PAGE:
Title: Spring 2010: An Evaluation
Posted: May 19, 2010 (12:43 PM)
Well, I finally know all my grades now, so I can make that evaluation post I promised a few weeks ago. I'll try to make it brief this time since I already said all the stuff about how it affected me and whatnot in my last post.
HIST 299: Global Issues and Historical Perspectives
I hated this class with an undying passion so strong that by the end of it, I sorely wanted to tear someone's throat out. My own if no one else's. This class was ridiculous. The only reason my grade is so low is because I averaged a B- on all three of the stupid papers in that class. Though, perhaps not quite as I suspect I just outright failed the last paper because if it were a B- like the rest, I should have gotten a B or B+. Participation was the other quarter of the grade, but the only way he measured that was whether you made a weekly (or, 14 total) news posts in the discussion forum, since, well, he never actually learned our names.
The papers themselves were the most grueling thing ever. He didn't have a page limit, but to get an A you pretty much had to write like 15 pages of analysis. The point of the papers was to compare/contrast two books that were related to each other. Each of the three papers did two books, and these books were all required reading for the class. I, of course, being so busy with my other classes, could only manage to actually read the books for the first paper all the way through, and even then I got a B- on the paper, so I just resigned myself to fate after that.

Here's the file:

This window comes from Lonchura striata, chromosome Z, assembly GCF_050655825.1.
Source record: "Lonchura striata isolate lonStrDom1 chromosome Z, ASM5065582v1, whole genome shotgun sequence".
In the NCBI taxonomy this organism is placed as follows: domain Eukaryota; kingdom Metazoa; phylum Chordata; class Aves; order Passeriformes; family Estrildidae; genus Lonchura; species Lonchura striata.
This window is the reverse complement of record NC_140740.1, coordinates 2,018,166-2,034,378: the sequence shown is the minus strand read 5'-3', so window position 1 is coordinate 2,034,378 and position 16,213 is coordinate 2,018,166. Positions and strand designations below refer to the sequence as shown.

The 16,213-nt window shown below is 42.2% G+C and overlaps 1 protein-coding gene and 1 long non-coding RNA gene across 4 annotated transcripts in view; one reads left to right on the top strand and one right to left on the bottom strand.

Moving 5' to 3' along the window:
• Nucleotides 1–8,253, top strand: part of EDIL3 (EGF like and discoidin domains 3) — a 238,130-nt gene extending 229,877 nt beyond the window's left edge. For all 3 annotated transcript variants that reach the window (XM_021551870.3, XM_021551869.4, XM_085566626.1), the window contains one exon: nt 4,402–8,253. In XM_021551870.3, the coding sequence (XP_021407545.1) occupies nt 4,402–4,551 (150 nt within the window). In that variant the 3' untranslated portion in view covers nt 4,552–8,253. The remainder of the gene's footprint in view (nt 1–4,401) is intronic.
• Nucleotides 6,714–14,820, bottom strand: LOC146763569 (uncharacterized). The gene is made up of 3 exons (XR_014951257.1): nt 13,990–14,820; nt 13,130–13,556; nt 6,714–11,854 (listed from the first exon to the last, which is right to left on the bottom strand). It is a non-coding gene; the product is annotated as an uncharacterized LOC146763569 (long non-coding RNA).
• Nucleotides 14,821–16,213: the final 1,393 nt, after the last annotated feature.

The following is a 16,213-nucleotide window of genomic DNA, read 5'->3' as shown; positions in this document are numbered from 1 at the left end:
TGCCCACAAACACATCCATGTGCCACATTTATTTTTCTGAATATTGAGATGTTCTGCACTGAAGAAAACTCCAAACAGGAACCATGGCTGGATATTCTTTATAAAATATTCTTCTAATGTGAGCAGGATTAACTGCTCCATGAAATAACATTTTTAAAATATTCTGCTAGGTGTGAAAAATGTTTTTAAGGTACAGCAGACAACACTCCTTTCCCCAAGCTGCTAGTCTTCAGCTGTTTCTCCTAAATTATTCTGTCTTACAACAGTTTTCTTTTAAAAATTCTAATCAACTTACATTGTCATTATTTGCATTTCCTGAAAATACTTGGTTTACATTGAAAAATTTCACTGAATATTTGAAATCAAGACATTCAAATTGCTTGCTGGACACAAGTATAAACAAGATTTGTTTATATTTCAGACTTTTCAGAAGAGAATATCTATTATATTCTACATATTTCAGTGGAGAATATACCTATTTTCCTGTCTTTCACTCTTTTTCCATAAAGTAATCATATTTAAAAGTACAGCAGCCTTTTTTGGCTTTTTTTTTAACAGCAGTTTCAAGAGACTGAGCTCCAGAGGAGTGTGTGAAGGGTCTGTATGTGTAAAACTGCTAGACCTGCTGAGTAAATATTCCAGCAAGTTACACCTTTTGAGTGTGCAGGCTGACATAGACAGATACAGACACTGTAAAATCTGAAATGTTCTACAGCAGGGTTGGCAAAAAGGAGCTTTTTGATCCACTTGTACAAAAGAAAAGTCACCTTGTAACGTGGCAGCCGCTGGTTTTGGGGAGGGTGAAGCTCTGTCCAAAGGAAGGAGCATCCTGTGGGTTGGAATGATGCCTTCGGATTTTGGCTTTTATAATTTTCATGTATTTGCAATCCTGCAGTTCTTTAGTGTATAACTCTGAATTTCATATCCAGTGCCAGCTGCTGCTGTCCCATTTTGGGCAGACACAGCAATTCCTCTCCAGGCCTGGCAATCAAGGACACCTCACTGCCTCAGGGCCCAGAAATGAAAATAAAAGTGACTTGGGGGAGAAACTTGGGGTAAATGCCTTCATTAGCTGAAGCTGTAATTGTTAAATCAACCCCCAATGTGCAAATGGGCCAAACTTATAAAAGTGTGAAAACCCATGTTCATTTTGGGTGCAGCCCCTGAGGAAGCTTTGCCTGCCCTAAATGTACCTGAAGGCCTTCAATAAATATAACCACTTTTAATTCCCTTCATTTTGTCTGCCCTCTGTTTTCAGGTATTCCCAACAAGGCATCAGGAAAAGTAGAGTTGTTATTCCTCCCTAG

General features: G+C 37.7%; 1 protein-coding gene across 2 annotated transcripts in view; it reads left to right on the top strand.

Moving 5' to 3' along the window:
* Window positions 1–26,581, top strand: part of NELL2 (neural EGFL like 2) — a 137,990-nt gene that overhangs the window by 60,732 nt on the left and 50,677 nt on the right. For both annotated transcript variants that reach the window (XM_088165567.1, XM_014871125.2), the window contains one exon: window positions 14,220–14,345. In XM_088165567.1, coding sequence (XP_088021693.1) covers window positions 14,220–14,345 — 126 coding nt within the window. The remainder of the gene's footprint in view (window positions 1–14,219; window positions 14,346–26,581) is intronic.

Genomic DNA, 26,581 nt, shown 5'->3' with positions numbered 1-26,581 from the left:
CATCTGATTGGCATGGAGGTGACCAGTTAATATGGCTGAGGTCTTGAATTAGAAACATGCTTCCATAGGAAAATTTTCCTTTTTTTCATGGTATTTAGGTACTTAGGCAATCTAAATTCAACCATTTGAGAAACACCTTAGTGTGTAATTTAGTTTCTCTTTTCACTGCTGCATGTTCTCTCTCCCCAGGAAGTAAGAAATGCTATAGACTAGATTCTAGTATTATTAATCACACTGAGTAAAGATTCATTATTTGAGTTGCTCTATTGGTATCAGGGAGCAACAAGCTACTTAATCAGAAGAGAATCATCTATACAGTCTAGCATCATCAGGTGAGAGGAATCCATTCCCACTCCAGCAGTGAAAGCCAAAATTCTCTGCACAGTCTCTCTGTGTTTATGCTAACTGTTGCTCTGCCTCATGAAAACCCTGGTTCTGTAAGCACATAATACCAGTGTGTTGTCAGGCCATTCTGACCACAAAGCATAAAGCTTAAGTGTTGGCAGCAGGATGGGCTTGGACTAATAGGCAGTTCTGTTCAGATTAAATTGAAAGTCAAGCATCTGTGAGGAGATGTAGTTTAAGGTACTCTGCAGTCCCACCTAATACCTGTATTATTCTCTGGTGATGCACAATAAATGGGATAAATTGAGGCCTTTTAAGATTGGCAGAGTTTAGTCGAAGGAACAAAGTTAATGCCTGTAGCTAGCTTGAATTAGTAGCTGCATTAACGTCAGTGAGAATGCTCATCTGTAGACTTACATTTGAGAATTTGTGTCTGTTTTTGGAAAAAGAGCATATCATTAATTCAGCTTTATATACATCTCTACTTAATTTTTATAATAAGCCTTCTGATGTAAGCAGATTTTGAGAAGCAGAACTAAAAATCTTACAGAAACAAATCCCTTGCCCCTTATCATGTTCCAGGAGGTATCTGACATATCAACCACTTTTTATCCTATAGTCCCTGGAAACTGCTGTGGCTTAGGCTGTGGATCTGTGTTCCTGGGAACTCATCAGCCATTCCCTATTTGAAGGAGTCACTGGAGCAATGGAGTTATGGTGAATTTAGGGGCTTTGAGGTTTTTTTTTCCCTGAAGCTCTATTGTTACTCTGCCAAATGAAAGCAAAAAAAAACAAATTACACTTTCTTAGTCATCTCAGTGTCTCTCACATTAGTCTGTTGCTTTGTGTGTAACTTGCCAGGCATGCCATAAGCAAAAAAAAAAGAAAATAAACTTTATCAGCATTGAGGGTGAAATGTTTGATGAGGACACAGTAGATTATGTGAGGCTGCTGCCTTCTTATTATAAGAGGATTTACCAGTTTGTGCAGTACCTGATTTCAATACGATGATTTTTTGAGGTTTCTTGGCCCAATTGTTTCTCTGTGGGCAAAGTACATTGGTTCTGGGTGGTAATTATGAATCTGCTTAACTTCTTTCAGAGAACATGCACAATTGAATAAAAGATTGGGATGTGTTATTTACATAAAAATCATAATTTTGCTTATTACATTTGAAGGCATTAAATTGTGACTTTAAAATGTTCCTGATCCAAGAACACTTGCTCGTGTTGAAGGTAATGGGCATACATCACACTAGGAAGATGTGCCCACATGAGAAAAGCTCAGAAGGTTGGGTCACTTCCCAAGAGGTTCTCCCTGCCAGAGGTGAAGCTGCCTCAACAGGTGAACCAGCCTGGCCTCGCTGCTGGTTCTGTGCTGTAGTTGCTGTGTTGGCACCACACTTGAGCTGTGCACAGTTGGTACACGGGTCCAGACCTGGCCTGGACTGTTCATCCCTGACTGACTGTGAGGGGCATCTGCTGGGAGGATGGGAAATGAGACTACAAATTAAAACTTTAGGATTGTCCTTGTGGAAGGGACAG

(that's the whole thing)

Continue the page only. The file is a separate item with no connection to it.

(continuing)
Oh yeah, and... The professor's lectures were boring as hell; I think there were only two or three times where I didn't nod off to sleep at some point during the class period. Also, his essays were very specific as he gave us a very detailed and through prompt, and as I wrote the bulk of my papers in the course of a night (again, being too busy with other classes), I likely didn't have enough time to consider EVERY POSSIBLE DETAIL that he would've liked to see.
HIST 300E: South Asia
Ironically, this was the class I wanted to drop at the beginning of the semester. The reading load for this class was intense, but several weeks into the semester he cut it down mercifully because he gathered we weren't actually reading it all and so thought it best to ask. Even then, though, it was still intense, and by this point, I was so far behind with reading for everything that I only read what I needed to in order to prepare for tests, papers and whatever else. Still, I'm quite pleased with myself as I somehow managed to rock tihs class hard. The only grade I got that was lower than an A was for the book review thing I had to write. And as I'd never written an academic book review before, I'm quite pleased with myself, since, well, the grade on that was a B. It was also only 10% of the grade, so a slightly low grade there wouldn't have mattered as much.
HIST 334: the Vikings